5 office snacking danger zones and how to hurdle them

Sep 01, 2018
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With the tearoom biscuit tin and leftover birthday cake always on offer, healthy snacking in the office can require cast-iron willpower. With constant temptation, it’s no wonder we can consume 50%1 more calories than we realise every day.

To help you snack smarter in the office, we turn to nutritionist Sarah O’Neill for the five biggest foodie danger zones to look out for and how to make a healthier choice.

The birthday
While the National Obesity Forum recently suggested swapping office birthday cake “for smiles and hugs”2, we know that abstaining isn’t that easy. Be mindful – cut your own slice so you’re in control of the portion size and move the leftovers to a communal area so you don’t get tempted later.

The 3pm sweet craving
If the vending machine regularly calls, save yourself the calories and money by being prepared. Keep a supply of seeds. Yoghurt and berries in the fridge – they’re low-sugar but can satisfy that sweet tooth. If you haven’t thought ahead, spend your change on pretzels or popcorn over chocolate.

Working late
Resist the lure of the biscuit tin and try 2-3 wholegrain crackers with a tasty topping such as cottage cheese, tuna, low-fat cream cheese with cucumber and tomato, or mashed avocado. You’ll get a dose of hunger-sating fibre and protein to fill you up until you get home.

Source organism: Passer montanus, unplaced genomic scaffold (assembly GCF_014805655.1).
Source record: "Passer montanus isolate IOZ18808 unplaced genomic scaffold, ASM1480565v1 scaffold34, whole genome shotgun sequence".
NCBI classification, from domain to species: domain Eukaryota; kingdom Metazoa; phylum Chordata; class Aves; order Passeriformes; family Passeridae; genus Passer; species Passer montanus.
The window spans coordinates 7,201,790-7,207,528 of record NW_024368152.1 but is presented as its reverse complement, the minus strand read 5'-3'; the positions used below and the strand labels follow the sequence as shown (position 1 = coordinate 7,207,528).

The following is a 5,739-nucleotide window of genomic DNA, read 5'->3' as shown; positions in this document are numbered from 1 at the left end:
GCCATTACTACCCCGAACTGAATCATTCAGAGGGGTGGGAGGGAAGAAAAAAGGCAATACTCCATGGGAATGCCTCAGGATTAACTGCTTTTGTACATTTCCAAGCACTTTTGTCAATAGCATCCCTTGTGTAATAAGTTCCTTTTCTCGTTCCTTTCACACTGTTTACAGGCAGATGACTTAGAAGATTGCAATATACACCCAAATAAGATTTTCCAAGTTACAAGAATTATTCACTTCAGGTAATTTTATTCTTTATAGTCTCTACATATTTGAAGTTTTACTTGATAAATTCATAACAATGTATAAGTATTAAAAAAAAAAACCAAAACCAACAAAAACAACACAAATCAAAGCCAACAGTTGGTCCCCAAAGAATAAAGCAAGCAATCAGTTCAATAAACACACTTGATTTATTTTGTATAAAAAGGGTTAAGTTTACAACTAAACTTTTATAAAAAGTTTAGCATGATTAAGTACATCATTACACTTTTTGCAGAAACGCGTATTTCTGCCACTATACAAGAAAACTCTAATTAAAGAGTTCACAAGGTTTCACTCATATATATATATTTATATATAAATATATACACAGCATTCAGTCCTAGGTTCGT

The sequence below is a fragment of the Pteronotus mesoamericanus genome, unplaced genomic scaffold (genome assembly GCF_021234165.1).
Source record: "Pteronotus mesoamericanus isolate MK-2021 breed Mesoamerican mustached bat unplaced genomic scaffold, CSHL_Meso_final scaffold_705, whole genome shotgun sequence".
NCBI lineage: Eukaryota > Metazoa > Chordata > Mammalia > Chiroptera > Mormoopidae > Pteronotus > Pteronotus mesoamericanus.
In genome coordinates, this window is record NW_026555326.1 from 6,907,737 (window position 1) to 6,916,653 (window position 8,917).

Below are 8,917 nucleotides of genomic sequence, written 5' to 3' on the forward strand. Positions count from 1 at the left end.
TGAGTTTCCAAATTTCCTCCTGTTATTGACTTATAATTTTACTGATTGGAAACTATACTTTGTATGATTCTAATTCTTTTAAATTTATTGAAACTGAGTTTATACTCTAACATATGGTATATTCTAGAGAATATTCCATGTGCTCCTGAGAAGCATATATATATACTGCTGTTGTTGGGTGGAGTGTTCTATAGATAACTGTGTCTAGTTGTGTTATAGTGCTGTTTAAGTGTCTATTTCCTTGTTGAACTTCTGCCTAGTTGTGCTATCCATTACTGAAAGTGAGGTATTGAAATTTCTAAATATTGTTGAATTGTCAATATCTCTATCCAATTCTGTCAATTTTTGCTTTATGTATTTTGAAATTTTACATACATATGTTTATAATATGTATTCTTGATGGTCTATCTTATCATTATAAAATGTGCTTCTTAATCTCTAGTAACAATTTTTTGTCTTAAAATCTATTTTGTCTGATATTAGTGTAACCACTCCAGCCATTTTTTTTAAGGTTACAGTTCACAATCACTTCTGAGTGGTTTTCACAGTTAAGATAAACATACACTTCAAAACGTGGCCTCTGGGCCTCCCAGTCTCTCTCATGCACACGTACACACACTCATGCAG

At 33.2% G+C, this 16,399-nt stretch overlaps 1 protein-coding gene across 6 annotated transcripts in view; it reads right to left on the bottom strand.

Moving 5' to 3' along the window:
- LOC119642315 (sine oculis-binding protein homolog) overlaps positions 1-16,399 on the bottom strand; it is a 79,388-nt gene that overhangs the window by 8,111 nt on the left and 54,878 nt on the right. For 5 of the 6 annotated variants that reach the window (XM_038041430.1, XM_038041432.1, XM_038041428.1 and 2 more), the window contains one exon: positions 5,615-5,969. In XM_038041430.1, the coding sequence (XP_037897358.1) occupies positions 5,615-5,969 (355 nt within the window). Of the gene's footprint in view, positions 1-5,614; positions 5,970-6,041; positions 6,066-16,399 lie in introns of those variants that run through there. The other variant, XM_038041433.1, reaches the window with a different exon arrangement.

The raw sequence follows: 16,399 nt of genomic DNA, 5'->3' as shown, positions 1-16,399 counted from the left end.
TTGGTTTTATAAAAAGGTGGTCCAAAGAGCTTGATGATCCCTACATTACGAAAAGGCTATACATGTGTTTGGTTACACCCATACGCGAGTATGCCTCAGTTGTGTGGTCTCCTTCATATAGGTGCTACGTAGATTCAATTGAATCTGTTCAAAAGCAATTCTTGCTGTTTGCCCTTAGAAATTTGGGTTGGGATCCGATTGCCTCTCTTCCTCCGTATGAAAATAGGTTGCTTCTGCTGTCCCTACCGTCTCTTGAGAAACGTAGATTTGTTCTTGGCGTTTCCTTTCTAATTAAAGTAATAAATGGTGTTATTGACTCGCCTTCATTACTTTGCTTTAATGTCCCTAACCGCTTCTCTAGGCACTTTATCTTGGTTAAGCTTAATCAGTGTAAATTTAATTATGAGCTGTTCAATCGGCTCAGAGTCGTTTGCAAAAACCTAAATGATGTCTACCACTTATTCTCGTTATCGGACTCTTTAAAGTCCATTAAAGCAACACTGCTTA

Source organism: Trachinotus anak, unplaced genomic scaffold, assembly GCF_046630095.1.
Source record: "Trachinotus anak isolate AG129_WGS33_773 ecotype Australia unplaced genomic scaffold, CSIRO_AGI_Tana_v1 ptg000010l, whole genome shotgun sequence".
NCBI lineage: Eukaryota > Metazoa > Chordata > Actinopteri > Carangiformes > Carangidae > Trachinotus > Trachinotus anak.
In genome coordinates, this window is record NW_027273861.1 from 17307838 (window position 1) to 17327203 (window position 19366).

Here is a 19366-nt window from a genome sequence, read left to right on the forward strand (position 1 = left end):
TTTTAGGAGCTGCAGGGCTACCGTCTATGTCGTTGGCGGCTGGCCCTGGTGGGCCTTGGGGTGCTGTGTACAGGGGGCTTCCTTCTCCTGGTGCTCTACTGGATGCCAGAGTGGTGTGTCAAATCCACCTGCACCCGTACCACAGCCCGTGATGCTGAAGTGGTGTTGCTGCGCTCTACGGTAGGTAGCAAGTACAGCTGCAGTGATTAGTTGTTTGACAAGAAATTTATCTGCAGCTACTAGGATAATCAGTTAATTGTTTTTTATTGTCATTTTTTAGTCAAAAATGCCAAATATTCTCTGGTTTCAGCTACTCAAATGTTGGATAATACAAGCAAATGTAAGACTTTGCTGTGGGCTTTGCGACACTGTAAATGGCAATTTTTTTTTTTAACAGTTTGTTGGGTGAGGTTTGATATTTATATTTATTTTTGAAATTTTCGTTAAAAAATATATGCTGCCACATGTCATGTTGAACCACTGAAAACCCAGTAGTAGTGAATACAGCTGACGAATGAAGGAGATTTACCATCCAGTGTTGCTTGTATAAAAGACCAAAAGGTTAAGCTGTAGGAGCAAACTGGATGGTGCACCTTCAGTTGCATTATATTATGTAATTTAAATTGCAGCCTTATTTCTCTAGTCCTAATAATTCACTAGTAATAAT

Elevenses
Swap your mid-morning crisps for veggie crudités. Okay, so veg isn’t known for being as tasty, but healthy dips instantly up the satisfaction factor. Try celery, radishes, raw broccoli, mangetout or carrot batons with hummus, tzatziki or even peanut butter

The Friday office lunch
To stop you panic ordering, try snacking on something filling beforehand such as a handful of fibre-rich nuts. Choose vegetarian dishes, as these usually contain more veg and less fat, or protein-rich meals. Dodge the French fries sides and this will keep the bill down, too.

1 Tam Fry to The Telegraph on behalf of the National Obesity Forum, http://nationalobesityforum.org.uk
2 Michael Hallsoworth (2016) Counting Calories: A new report from BIT on the problems with official statistics on calorie intake, and how they can be solved http://www.behaviouralinsights.co.uk

Vitality

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